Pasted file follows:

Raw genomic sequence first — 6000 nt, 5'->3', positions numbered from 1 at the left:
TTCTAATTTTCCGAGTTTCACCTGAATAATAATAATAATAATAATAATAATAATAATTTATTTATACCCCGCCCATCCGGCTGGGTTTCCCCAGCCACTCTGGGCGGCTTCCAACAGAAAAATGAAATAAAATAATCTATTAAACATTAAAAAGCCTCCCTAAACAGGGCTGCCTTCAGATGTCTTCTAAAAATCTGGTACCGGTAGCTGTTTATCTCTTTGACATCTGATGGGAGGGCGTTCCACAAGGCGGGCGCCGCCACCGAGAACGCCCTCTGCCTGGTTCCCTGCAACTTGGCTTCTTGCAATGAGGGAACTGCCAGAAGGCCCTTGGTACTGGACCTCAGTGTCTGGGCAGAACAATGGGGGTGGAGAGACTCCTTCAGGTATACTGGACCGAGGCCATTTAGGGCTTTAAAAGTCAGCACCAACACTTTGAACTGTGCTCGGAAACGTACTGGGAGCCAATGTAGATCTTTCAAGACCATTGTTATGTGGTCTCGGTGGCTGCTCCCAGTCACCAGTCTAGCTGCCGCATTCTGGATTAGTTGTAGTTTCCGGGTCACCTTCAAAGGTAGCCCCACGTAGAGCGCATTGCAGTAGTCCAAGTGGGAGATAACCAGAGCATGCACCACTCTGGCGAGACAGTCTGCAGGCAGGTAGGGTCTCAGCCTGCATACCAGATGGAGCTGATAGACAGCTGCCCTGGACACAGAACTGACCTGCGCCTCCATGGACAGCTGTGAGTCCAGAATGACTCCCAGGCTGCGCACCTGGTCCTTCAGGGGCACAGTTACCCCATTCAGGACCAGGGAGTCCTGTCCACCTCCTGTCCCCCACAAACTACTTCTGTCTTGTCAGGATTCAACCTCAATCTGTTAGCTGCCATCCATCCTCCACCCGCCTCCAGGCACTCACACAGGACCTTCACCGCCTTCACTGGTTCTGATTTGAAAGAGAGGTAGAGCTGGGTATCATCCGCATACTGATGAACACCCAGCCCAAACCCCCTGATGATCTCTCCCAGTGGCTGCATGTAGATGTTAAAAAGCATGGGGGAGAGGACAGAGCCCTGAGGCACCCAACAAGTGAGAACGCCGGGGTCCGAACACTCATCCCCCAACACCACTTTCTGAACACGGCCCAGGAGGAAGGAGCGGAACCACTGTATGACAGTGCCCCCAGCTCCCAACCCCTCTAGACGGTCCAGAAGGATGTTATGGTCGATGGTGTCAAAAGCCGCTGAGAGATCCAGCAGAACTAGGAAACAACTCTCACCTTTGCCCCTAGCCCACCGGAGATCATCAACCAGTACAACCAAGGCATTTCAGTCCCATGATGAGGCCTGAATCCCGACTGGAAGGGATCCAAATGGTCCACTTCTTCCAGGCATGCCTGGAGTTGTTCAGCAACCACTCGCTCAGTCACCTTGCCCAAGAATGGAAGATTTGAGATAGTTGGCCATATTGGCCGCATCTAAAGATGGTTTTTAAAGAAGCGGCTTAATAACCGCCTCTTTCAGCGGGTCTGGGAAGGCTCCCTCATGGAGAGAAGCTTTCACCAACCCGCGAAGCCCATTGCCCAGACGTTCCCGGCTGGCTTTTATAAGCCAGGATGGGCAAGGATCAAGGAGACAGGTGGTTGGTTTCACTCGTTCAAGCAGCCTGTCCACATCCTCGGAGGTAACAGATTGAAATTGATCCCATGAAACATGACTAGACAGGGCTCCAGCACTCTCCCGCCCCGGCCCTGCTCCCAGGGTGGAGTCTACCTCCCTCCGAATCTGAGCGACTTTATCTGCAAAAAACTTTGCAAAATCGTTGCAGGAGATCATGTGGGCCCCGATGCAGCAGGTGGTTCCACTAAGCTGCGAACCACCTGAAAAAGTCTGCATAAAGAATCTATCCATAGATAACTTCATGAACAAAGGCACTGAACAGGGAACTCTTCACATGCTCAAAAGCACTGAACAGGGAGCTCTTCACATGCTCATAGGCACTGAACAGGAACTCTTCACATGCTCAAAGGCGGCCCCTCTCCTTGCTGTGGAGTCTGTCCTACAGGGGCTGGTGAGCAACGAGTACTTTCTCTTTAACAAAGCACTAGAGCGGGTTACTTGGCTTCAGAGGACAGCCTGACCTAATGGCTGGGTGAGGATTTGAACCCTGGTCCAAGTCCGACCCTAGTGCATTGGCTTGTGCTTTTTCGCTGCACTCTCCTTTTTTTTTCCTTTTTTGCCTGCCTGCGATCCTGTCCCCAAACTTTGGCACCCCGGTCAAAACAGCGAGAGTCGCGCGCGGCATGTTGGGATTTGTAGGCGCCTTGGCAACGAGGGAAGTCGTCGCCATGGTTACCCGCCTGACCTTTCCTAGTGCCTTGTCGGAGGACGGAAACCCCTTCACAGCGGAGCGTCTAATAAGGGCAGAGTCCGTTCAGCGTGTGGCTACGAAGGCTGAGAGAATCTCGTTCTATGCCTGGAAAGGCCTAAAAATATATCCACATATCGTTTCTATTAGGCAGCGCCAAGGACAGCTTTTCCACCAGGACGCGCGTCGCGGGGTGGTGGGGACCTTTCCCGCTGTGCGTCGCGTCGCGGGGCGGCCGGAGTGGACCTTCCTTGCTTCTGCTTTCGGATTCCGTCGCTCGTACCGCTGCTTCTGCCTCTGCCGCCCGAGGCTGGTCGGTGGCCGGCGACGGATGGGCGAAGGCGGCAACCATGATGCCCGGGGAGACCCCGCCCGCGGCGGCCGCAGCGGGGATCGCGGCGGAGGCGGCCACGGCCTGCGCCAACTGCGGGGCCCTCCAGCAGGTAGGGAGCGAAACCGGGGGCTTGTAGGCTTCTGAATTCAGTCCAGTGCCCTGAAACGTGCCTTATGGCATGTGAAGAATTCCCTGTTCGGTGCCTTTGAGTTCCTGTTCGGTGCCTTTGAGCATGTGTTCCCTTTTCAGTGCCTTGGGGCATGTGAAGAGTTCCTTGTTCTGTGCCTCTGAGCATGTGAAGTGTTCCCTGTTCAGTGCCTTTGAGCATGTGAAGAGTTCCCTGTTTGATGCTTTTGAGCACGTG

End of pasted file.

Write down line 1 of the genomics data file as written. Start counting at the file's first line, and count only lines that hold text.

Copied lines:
Raw genomic sequence first — 6000 nt, 5'->3', positions numbered from 1 at the left: